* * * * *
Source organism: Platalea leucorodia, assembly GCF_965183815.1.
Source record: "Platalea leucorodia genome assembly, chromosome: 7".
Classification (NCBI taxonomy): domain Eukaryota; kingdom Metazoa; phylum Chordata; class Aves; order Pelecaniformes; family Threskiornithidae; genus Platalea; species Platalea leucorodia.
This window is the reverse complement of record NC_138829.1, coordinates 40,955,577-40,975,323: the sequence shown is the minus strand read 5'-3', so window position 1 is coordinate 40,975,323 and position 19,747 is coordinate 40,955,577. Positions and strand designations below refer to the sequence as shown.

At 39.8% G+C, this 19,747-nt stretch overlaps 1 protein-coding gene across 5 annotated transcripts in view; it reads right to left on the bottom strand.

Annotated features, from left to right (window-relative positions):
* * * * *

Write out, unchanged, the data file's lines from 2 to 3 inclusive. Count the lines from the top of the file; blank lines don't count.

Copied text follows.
Source record: "Platalea leucorodia genome assembly, chromosome: 7".
Classification (NCBI taxonomy): domain Eukaryota; kingdom Metazoa; phylum Chordata; class Aves; order Pelecaniformes; family Threskiornithidae; genus Platalea; species Platalea leucorodia.